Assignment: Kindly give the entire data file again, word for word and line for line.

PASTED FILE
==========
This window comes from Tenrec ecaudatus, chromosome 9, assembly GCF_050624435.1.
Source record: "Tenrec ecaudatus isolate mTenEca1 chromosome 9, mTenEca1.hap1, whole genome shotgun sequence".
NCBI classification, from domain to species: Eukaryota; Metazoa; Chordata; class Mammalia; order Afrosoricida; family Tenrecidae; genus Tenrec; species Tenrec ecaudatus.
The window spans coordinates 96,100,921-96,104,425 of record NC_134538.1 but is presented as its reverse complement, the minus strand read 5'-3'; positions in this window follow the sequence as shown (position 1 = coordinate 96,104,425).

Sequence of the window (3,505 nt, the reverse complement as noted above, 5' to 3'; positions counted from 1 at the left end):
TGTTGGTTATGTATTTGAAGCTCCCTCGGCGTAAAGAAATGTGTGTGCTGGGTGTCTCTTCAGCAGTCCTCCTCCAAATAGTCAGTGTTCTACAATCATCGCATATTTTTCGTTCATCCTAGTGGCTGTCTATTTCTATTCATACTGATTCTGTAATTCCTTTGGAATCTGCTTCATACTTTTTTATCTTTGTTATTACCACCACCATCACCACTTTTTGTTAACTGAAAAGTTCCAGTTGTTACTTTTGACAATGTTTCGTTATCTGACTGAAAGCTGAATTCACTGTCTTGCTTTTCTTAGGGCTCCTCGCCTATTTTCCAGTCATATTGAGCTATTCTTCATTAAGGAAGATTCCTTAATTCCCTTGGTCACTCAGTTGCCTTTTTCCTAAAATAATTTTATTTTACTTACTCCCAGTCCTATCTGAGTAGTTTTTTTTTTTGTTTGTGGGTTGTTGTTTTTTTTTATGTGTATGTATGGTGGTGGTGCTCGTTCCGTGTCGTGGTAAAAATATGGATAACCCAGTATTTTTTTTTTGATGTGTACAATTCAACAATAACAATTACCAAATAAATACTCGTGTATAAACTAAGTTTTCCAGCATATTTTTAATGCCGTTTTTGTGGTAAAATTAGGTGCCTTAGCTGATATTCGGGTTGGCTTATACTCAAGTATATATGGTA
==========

This window comes from Tenrec ecaudatus, chromosome 9, assembly GCF_050624435.1.
Source record: "Tenrec ecaudatus isolate mTenEca1 chromosome 9, mTenEca1.hap1, whole genome shotgun sequence".
NCBI classification, from domain to species: Eukaryota; Metazoa; Chordata; class Mammalia; order Afrosoricida; family Tenrecidae; genus Tenrec; species Tenrec ecaudatus.
The window spans coordinates 96,100,921-96,104,425 of record NC_134538.1 but is presented as its reverse complement, the minus strand read 5'-3'; positions in this window follow the sequence as shown (position 1 = coordinate 96,104,425).

Sequence of the window (3,505 nt, the reverse complement as noted above, 5' to 3'; positions counted from 1 at the left end):
TGTTGGTTATGTATTTGAAGCTCCCTCGGCGTAAAGAAATGTGTGTGCTGGGTGTCTCTTCAGCAGTCCTCCTCCAAATAGTCAGTGTTCTACAATCATCGCATATTTTTCGTTCATCCTAGTGGCTGTCTATTTCTATTCATACTGATTCTGTAATTCCTTTGGAATCTGCTTCATACTTTTTTATCTTTGTTATTACCACCACCATCACCACTTTTTGTTAACTGAAAAGTTCCAGTTGTTACTTTTGACAATGTTTCGTTATCTGACTGAAAGCTGAATTCACTGTCTTGCTTTTCTTAGGGCTCCTCGCCTATTTTCCAGTCATATTGAGCTATTCTTCATTAAGGAAGATTCCTTAATTCCCTTGGTCACTCAGTTGCCTTTTTCCTAAAATAATTTTATTTTACTTACTCCCAGTCCTATCTGAGTAGTTTTTTTTTTTGTTTGTGGGTTGTTGTTTTTTTTTATGTGTATGTATGGTGGTGGTGCTCGTTCCGTGTCGTGGTAAAAATATGGATAACCCAGTATTTTTTTTTTGATGTGTACAATTCAACAATAACAATTACCAAATAAATACTCGTGTATAAACTAAGTTTTCCAGCATATTTTTAATGCCGTTTTTGTGGTAAAATTAGGTGCCTTAGCTGATATTCGGGTTGGCTTATACTCAAGTATATATGGTA